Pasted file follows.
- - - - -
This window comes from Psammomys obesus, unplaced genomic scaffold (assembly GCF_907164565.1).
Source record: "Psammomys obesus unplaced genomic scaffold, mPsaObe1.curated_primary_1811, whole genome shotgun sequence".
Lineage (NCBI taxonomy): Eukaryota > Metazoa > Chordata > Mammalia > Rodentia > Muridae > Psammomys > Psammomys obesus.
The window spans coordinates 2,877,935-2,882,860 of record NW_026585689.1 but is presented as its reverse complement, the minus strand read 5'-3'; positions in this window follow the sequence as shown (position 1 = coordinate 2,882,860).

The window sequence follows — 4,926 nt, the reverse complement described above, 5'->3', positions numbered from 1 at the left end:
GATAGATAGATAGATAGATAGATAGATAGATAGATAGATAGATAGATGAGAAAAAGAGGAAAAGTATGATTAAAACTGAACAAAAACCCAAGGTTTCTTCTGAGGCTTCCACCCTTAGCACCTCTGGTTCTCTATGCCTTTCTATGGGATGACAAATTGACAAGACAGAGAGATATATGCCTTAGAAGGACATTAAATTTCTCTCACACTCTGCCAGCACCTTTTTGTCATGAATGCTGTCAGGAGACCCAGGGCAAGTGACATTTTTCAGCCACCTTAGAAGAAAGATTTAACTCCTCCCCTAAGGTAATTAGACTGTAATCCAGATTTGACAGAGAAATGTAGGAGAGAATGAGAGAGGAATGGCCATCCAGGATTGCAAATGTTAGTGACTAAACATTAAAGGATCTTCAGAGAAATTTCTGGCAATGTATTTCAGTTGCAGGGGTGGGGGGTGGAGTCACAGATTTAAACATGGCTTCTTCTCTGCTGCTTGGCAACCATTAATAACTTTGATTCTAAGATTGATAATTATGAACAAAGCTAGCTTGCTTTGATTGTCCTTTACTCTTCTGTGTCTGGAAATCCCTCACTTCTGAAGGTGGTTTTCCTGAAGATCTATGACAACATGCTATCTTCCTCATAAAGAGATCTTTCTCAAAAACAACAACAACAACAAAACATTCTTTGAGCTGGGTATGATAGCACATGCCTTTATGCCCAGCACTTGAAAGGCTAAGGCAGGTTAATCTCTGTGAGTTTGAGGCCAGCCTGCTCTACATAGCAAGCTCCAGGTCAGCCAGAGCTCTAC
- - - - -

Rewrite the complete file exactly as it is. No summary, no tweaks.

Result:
This window comes from Psammomys obesus, unplaced genomic scaffold (assembly GCF_907164565.1).
Source record: "Psammomys obesus unplaced genomic scaffold, mPsaObe1.curated_primary_1811, whole genome shotgun sequence".
Lineage (NCBI taxonomy): Eukaryota > Metazoa > Chordata > Mammalia > Rodentia > Muridae > Psammomys > Psammomys obesus.
The window spans coordinates 2,877,935-2,882,860 of record NW_026585689.1 but is presented as its reverse complement, the minus strand read 5'-3'; positions in this window follow the sequence as shown (position 1 = coordinate 2,882,860).

The window sequence follows — 4,926 nt, the reverse complement described above, 5'->3', positions numbered from 1 at the left end:
GATAGATAGATAGATAGATAGATAGATAGATAGATAGATAGATAGATGAGAAAAAGAGGAAAAGTATGATTAAAACTGAACAAAAACCCAAGGTTTCTTCTGAGGCTTCCACCCTTAGCACCTCTGGTTCTCTATGCCTTTCTATGGGATGACAAATTGACAAGACAGAGAGATATATGCCTTAGAAGGACATTAAATTTCTCTCACACTCTGCCAGCACCTTTTTGTCATGAATGCTGTCAGGAGACCCAGGGCAAGTGACATTTTTCAGCCACCTTAGAAGAAAGATTTAACTCCTCCCCTAAGGTAATTAGACTGTAATCCAGATTTGACAGAGAAATGTAGGAGAGAATGAGAGAGGAATGGCCATCCAGGATTGCAAATGTTAGTGACTAAACATTAAAGGATCTTCAGAGAAATTTCTGGCAATGTATTTCAGTTGCAGGGGTGGGGGGTGGAGTCACAGATTTAAACATGGCTTCTTCTCTGCTGCTTGGCAACCATTAATAACTTTGATTCTAAGATTGATAATTATGAACAAAGCTAGCTTGCTTTGATTGTCCTTTACTCTTCTGTGTCTGGAAATCCCTCACTTCTGAAGGTGGTTTTCCTGAAGATCTATGACAACATGCTATCTTCCTCATAAAGAGATCTTTCTCAAAAACAACAACAACAACAAAACATTCTTTGAGCTGGGTATGATAGCACATGCCTTTATGCCCAGCACTTGAAAGGCTAAGGCAGGTTAATCTCTGTGAGTTTGAGGCCAGCCTGCTCTACATAGCAAGCTCCAGGTCAGCCAGAGCTCTAC